Public urination, driving on a suspended license, an unpaid traffic ticket, simple possession of marijuana, — these are not charges synonymous with dangerous criminals who may flee the country or state, they are merely “infractional” petty offenders. To hold these people on a bond, who probably can’t afford the bail money, will sit in jail over such infractions whereas they are likely to lose their jobs and further slip into the cycle of legal penalties which facilitates poverty and loss of family ties.

The system doesn’t seem to care. As long as they are pulling in revenue for the system, lawmakers appear oblivious to long-term impacts on low-income families looking to escape poverty. According to statisticbrain.comthe average police officer in the USA pulls in about $300,000 per year in revenue from citations. That’s about $6,232,000,000 per year nationally! That’s a lot of revenue for infractions that could largely be forgiven, warned, or overlooked.  If I receive a seat-belt ticket, and am forced to pay the state $50, how does that solve any problems? If I cannot afford the ticket, my license will be suspended, taking away my ability to get to and from work, further forcing my family into the bellows of poverty. If I get caught driving on a suspended license, I go jail.

Holding a prisoner isn’t cheap either. It costs taxpayers about $31,000 per year to feed, clothe, and house an inmate.  That’s about $85 per day, much more than the cost of your average citation. But, the prison investors, bail bondsmen, law makers, government workers and attorneys who make money mitigating these issues don’t care about tax-payers or at risk families. They care about profit margins and expanding department budgets!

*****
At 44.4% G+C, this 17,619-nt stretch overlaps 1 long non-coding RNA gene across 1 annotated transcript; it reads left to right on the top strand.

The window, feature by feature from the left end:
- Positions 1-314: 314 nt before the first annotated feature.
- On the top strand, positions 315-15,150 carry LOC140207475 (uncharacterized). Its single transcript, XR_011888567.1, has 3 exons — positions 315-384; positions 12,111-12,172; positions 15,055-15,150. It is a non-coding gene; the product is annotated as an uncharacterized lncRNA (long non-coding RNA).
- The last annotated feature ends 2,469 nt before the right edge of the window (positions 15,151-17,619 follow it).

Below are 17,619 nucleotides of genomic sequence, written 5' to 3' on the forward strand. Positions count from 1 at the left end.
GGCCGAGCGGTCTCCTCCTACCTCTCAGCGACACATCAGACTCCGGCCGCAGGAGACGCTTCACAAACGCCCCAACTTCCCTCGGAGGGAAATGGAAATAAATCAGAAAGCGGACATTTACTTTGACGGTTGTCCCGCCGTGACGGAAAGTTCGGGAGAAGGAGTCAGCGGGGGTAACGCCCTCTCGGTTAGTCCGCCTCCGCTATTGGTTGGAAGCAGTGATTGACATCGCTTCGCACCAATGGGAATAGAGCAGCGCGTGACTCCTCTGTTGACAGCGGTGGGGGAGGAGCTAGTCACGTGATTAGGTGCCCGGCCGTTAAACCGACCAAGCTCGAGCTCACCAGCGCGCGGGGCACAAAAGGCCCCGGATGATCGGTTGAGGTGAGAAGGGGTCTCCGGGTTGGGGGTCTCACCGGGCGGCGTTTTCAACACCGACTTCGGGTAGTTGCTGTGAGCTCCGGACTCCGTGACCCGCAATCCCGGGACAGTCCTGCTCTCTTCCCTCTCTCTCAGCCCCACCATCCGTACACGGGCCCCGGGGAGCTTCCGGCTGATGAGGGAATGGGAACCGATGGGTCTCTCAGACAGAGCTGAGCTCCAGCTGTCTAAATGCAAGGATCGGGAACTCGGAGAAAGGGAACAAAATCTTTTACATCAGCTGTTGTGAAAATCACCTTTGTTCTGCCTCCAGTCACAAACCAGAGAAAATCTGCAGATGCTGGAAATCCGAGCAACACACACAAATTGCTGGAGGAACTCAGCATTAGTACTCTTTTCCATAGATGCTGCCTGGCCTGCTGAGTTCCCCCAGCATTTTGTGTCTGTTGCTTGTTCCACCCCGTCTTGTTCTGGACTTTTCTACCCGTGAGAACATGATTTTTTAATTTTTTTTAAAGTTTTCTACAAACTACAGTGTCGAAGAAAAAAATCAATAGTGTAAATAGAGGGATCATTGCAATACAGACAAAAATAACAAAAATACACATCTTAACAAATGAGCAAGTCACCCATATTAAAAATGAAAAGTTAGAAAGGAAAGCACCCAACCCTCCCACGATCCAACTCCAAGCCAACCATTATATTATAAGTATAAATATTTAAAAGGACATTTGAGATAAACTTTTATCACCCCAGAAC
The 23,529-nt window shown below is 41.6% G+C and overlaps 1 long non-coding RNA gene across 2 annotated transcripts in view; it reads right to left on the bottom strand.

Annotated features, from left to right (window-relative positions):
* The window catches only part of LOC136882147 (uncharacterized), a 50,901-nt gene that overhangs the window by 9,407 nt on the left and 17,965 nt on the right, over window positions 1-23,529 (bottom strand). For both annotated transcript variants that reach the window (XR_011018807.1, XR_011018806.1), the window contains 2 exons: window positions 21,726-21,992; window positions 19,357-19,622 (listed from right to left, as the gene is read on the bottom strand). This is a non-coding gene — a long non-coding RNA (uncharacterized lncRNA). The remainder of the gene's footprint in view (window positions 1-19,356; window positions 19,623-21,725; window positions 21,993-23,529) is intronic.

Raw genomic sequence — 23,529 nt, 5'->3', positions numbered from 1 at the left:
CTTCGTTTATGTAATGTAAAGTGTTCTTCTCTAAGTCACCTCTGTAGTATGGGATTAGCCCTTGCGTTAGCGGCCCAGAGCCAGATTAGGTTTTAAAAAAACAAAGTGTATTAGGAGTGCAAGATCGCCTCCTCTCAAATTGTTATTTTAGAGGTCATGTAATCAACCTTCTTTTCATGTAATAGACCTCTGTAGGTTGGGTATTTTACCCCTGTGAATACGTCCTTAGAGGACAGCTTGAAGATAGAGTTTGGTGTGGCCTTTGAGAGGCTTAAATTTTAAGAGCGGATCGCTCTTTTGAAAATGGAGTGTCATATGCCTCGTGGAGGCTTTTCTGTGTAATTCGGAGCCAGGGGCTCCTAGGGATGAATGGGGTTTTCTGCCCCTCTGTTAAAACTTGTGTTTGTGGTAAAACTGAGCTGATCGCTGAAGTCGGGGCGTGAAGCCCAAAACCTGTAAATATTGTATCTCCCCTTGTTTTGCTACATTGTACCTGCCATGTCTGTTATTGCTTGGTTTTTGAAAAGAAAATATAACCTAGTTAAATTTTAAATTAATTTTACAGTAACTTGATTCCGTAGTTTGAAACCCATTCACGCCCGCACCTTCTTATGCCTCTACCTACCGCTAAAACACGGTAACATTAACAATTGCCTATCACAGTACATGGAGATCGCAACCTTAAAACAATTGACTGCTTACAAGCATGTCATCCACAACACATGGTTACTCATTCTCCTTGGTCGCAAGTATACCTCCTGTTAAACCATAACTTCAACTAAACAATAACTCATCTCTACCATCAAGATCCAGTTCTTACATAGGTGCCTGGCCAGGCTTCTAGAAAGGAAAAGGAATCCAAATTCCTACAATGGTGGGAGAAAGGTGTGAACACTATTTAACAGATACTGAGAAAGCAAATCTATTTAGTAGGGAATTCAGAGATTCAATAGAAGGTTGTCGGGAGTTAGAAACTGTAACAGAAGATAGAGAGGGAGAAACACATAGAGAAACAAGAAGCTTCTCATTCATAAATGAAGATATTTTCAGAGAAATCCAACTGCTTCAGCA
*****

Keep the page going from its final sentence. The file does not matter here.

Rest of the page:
Some may say, “Just follow the law and it won’t be a problem!”.  We must ask ourselves, why does the United States have the largest prison population in the world? Over 70% of our inmates are non-violent! It’s a money scheme! It costs $500 to legally operate a lemonade stand in America! The average American commits three misdemeanors and a felony per day without even realizing it! Literally every inch of American life has a statute or code attached to it! If the legal system can’t get you for running a red-light, maybe they can get you for being a “public nuisance” or for the bumper on your car being one inch lower than what statute allows. The more laws we create, the more criminals we create by default! It is an inadvertent consequence stemming from good intentions; or perhaps it is all designed purposely to be this way? Or perhaps, the truth is somewhere in the middle?

Regardless, this reform effort that the city of Atlanta has made, thanks to so many passionate advocates and leaders like Atlanta based attorney Gerald A. Griggs, who championed this effort, is a welcomed change! It is so rare for attorneys and politicians to come together on behalf of the poor. When these instances happen, they deserve all of our applause and credit.! I salute Mayor Lance-Bottoms and all of those who fought for the repealment of such archaic bail practices.

Sure, if a man is wanted for malicious battery,murder, rape, robbery, or grand theft auto, it makes sense to put a bail requirement on him/her. Alas, those who are subject to a bail requirement for petty offenses are merely pieces of evidence proving what a corrupt system we have. This new change in the law is an excellent move and I pray that all cities follow suit!  This may seem like a small victory, but in reality, it can potentially turn into a huge wave of momentum in terms of criminal law reform.

Please send your special thanks to:

Gerald A. Griggs,

https://www.geraldagriggs.com/

Mayor Keisha Lance Bottoms

https://www.atlantaga.gov/government/mayor-s-office/meet-the-mayor

 

—And all other activists who assisted in this effort!

 

-Randell Stroud

Nalini-Global

2018